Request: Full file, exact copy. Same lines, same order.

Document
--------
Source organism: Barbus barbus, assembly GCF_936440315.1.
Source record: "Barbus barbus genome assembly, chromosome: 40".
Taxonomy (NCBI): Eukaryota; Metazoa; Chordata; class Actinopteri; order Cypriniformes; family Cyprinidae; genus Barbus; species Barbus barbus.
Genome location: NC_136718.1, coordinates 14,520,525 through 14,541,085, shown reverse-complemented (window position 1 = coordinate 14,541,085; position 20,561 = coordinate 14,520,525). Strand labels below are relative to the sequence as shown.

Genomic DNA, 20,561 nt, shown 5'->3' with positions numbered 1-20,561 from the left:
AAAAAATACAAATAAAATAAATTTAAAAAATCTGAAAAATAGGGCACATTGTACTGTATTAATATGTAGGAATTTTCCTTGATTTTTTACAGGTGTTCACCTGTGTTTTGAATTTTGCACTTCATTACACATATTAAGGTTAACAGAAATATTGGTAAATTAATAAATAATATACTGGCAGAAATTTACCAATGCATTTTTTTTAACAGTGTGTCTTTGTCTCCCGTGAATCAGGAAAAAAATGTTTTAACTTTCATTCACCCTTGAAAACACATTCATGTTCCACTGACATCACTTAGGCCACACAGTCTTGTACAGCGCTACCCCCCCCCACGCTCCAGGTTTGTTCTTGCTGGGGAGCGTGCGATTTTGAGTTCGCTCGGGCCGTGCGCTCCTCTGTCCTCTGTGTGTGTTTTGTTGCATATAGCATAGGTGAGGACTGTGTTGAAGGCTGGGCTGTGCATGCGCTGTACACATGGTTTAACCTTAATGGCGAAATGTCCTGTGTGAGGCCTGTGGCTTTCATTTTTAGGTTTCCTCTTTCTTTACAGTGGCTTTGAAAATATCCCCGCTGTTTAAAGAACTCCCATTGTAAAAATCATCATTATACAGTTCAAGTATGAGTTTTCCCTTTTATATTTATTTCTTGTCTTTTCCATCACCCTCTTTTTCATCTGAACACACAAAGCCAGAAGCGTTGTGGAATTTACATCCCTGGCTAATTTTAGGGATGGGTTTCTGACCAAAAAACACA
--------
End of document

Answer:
Source organism: Barbus barbus, assembly GCF_936440315.1.
Source record: "Barbus barbus genome assembly, chromosome: 40".
Taxonomy (NCBI): Eukaryota; Metazoa; Chordata; class Actinopteri; order Cypriniformes; family Cyprinidae; genus Barbus; species Barbus barbus.
Genome location: NC_136718.1, coordinates 14,520,525 through 14,541,085, shown reverse-complemented (window position 1 = coordinate 14,541,085; position 20,561 = coordinate 14,520,525). Strand labels below are relative to the sequence as shown.

Genomic DNA, 20,561 nt, shown 5'->3' with positions numbered 1-20,561 from the left:
AAAAAATACAAATAAAATAAATTTAAAAAATCTGAAAAATAGGGCACATTGTACTGTATTAATATGTAGGAATTTTCCTTGATTTTTTACAGGTGTTCACCTGTGTTTTGAATTTTGCACTTCATTACACATATTAAGGTTAACAGAAATATTGGTAAATTAATAAATAATATACTGGCAGAAATTTACCAATGCATTTTTTTTAACAGTGTGTCTTTGTCTCCCGTGAATCAGGAAAAAAATGTTTTAACTTTCATTCACCCTTGAAAACACATTCATGTTCCACTGACATCACTTAGGCCACACAGTCTTGTACAGCGCTACCCCCCCCCACGCTCCAGGTTTGTTCTTGCTGGGGAGCGTGCGATTTTGAGTTCGCTCGGGCCGTGCGCTCCTCTGTCCTCTGTGTGTGTTTTGTTGCATATAGCATAGGTGAGGACTGTGTTGAAGGCTGGGCTGTGCATGCGCTGTACACATGGTTTAACCTTAATGGCGAAATGTCCTGTGTGAGGCCTGTGGCTTTCATTTTTAGGTTTCCTCTTTCTTTACAGTGGCTTTGAAAATATCCCCGCTGTTTAAAGAACTCCCATTGTAAAAATCATCATTATACAGTTCAAGTATGAGTTTTCCCTTTTATATTTATTTCTTGTCTTTTCCATCACCCTCTTTTTCATCTGAACACACAAAGCCAGAAGCGTTGTGGAATTTACATCCCTGGCTAATTTTAGGGATGGGTTTCTGACCAAAAAACACA